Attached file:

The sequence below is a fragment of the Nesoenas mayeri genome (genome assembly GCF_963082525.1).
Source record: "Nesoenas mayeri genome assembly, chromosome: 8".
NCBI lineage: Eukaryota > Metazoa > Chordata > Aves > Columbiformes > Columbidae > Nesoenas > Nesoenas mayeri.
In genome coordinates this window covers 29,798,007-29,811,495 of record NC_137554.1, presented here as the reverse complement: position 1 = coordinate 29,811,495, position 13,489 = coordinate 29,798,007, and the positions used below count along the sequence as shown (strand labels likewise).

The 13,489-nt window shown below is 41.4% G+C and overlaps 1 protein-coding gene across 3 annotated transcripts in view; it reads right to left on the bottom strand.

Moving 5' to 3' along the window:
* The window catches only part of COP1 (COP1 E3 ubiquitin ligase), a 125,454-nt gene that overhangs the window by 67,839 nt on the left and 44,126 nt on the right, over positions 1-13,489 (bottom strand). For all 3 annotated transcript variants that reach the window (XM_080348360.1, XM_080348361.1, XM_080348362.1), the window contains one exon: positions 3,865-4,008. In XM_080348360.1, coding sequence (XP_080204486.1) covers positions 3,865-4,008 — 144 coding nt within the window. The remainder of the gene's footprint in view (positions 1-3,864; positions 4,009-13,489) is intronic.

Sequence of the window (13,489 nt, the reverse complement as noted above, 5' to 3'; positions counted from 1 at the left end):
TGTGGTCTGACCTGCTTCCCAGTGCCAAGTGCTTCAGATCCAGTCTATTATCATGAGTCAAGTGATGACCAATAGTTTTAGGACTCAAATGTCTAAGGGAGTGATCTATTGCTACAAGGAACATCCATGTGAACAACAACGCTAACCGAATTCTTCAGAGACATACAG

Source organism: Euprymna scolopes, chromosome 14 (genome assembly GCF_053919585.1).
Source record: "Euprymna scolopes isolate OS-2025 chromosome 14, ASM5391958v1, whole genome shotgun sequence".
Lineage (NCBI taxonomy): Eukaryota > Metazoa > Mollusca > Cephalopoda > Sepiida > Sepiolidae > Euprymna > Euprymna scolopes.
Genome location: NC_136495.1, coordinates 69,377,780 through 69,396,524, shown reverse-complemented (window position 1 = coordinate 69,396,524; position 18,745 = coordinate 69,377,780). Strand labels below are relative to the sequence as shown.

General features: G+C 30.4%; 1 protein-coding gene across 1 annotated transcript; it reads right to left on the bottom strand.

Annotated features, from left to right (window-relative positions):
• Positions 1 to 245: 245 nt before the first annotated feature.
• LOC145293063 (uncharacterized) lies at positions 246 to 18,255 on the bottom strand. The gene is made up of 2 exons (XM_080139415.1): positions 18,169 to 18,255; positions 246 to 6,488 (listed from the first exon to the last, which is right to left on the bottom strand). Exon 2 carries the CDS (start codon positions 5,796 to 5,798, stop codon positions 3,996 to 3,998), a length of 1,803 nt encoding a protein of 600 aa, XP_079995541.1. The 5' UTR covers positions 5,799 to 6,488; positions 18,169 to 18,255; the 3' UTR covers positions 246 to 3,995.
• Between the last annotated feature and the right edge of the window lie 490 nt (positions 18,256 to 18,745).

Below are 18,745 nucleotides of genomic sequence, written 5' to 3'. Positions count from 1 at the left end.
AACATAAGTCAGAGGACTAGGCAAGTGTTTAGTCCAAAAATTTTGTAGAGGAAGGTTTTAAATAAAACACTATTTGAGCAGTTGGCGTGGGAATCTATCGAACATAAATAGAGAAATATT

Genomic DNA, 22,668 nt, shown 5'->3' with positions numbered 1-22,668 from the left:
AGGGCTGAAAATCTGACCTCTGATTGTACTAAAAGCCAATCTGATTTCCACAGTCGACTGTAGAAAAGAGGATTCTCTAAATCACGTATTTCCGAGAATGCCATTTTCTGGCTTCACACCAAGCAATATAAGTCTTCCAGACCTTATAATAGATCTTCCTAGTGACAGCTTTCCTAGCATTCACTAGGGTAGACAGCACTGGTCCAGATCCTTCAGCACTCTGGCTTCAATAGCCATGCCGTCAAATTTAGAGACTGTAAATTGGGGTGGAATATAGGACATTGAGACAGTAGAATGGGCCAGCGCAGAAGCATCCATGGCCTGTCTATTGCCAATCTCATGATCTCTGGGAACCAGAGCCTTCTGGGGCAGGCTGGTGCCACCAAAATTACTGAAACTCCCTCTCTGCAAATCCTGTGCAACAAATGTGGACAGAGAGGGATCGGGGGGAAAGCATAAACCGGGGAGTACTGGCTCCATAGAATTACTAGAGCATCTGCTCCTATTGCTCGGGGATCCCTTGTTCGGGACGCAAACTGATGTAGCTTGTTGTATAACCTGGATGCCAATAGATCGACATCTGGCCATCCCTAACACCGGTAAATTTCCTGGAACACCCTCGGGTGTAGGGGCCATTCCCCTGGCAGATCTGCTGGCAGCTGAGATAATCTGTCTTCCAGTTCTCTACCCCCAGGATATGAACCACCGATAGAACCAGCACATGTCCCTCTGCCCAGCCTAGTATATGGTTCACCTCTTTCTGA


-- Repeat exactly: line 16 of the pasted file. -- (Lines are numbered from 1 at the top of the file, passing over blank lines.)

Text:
• Positions 1 to 245: 245 nt before the first annotated feature.